We seek to exclude from our funds companies with mixed records where negatives substantially outweigh the positives. There is a wide variety of companies that have mixed records. Some, for example, may have a range of relatively negligible negatives, but few countervailing positives. Others may have a variety of positive characteristics, but have been involved in controversies of substantial proportions. Still others may have a series of substantially negative characteristics relating to their core business. We evaluate these companies case-by-case, looking for signs of improvement and positive trends. Nevertheless, companies in our portfolios can have substantial controversies on issues as diverse as human rights, labor standards, diversity, accounting, or product quality.
We also exclude from our portfolios companies with significant involvement in the production of addictive products whose abuse results in substantial health, safety, or psychological harm: tobacco, alcohol, and gambling. The more successful such companies are, the more they can harm their customers and customers’ families and friends and the more costs they impose on society. This is not a business model we support.
Similarly, we also exclude corporations substantially involved in nuclear weapons production and military weapons production more generally, and owners and operators of nuclear power plants. The dangers of weapons of mass destruction and the international arms trade are among the greatest we face today, and we view the spread of nuclear power technology as tied to the proliferation of nuclear weapons. The responsibility for controlling these technologies belongs most appropriately with government, not with profit-driven private enterprises. The capital markets are highly effective mechanisms for delivering a wide variety of products and services, but we do not believe they are well suited to deliver products that have the potential to cause incalculable harm.
Our standards can lead us to eliminate substantial numbers of companies in certain industries where prevailing industry norms weight our evaluations toward the negative. For example, we have historically underweighted the energy and utilities sectors. Conversely, we have historically overweighted certain industries, such as information technology, where our evaluations generally tend toward the positive.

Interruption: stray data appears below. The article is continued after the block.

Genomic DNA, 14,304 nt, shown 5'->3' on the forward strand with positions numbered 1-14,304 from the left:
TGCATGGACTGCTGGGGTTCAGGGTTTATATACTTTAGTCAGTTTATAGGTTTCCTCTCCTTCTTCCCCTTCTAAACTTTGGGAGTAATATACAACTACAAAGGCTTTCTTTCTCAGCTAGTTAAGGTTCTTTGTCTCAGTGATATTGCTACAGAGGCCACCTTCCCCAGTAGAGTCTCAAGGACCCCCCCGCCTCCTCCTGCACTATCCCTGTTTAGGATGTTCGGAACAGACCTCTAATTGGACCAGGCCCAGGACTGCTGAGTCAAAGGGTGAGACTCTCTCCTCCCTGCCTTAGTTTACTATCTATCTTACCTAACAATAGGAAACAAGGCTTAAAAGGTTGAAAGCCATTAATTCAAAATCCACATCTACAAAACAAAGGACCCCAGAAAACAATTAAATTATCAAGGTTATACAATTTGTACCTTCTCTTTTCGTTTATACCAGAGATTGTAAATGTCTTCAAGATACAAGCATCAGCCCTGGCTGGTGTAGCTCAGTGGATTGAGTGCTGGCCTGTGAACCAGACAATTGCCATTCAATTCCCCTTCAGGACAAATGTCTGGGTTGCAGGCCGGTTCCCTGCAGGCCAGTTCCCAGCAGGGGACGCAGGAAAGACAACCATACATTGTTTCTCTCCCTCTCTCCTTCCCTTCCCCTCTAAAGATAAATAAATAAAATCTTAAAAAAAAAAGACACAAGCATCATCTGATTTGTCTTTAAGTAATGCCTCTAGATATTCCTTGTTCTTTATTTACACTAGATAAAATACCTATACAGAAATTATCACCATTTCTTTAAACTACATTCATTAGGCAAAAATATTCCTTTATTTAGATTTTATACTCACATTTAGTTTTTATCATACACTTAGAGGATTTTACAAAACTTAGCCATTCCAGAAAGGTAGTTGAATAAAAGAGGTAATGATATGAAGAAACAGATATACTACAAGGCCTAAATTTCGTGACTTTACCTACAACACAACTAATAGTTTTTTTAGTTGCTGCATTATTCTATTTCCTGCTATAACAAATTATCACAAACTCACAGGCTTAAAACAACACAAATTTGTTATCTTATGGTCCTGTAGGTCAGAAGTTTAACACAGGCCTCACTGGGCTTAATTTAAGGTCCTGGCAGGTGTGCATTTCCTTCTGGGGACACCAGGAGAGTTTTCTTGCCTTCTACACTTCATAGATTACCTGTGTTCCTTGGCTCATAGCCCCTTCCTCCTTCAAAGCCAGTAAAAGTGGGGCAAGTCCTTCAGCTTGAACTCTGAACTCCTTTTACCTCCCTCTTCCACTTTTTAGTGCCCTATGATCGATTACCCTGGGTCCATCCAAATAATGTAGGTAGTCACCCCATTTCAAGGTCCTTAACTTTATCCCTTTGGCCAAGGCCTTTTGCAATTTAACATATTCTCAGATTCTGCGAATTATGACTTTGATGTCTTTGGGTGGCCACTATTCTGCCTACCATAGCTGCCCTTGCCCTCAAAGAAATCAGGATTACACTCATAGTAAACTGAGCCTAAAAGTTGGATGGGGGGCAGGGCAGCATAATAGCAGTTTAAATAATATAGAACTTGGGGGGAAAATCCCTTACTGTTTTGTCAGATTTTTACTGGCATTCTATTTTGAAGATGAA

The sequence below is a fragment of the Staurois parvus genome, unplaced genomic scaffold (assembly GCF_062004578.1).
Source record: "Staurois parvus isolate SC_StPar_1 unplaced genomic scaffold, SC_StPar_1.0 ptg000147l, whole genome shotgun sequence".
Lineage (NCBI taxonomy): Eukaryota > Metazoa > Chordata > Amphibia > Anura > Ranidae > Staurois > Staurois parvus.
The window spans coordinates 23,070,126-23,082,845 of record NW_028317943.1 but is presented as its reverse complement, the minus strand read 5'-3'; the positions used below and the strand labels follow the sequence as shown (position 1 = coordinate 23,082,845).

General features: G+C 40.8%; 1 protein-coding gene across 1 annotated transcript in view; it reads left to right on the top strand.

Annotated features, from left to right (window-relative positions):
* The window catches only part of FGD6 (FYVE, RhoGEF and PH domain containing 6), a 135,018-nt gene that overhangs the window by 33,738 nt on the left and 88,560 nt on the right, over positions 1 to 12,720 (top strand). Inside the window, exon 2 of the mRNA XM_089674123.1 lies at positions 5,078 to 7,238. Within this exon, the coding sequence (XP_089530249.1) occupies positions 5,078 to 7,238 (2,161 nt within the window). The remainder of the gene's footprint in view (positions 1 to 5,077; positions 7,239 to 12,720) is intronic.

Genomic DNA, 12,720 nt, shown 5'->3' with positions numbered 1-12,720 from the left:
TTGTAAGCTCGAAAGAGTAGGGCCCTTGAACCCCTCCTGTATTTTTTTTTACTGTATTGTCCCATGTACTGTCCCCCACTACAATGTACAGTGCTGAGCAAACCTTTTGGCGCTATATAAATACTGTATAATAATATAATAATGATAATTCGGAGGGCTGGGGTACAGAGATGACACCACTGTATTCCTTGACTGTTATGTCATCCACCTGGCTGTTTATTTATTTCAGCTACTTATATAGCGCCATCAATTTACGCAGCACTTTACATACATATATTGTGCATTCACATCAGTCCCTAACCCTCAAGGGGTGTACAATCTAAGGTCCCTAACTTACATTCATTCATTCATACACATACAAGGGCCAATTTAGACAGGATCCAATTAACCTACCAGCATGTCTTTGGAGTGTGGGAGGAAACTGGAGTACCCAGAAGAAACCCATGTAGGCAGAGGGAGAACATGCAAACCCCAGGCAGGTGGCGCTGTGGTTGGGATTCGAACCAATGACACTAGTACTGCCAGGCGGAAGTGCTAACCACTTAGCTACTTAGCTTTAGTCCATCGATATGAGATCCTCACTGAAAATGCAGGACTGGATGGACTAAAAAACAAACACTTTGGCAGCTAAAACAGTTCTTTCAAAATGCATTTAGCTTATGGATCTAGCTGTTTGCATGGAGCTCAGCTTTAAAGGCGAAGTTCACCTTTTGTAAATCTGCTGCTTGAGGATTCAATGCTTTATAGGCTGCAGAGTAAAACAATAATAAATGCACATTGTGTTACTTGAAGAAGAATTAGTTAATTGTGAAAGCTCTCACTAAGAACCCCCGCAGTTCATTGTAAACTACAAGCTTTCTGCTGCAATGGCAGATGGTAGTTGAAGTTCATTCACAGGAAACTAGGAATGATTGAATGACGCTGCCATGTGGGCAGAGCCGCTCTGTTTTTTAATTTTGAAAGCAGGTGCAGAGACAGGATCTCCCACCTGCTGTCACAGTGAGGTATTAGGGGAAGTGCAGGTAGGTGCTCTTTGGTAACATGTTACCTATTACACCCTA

Laying a Foundation
The themes we use in assessing the strength of corporations’ stakeholder relations are ones for which we believe sufficient information is usually available to make judgments and are themes that represent goals we believe are reasonably achievable. Some may be achievable, but are not measurable at this time due to a lack of sufficient data. By assessing companies’ performances against these reasonably verifiable and achievable goals, we hope to create a forum for public discussion and debate that improves corporate performance and leads corporations to compete on the strength of their relationships with stakeholders, just as they already compete on efficiency.
We also tend to focus more than outcomes and results than on general corporate policies and procedures, although both policy and practice, and the interrelationship between them, are important. Today’s forward-looking policies lay the foundation for tomorrow’s improved practices.
Ultimately, we believe that corporations can play a positive role in our lives, but much depends on their specific actions. If they channel their tremendous energy and resources to the betterment of the full range of their stakeholders, they can create great value for the societies in which they operate, as well as for themselves and their investors. We therefore use our investments to raise standards and explore themes that we believe will benefit all parties in the long run, recognizing our obligations as owners in publicly traded corporations to help create a more just and sustainable economic system, built on principles of fairness and sustainability, that will last well into the future.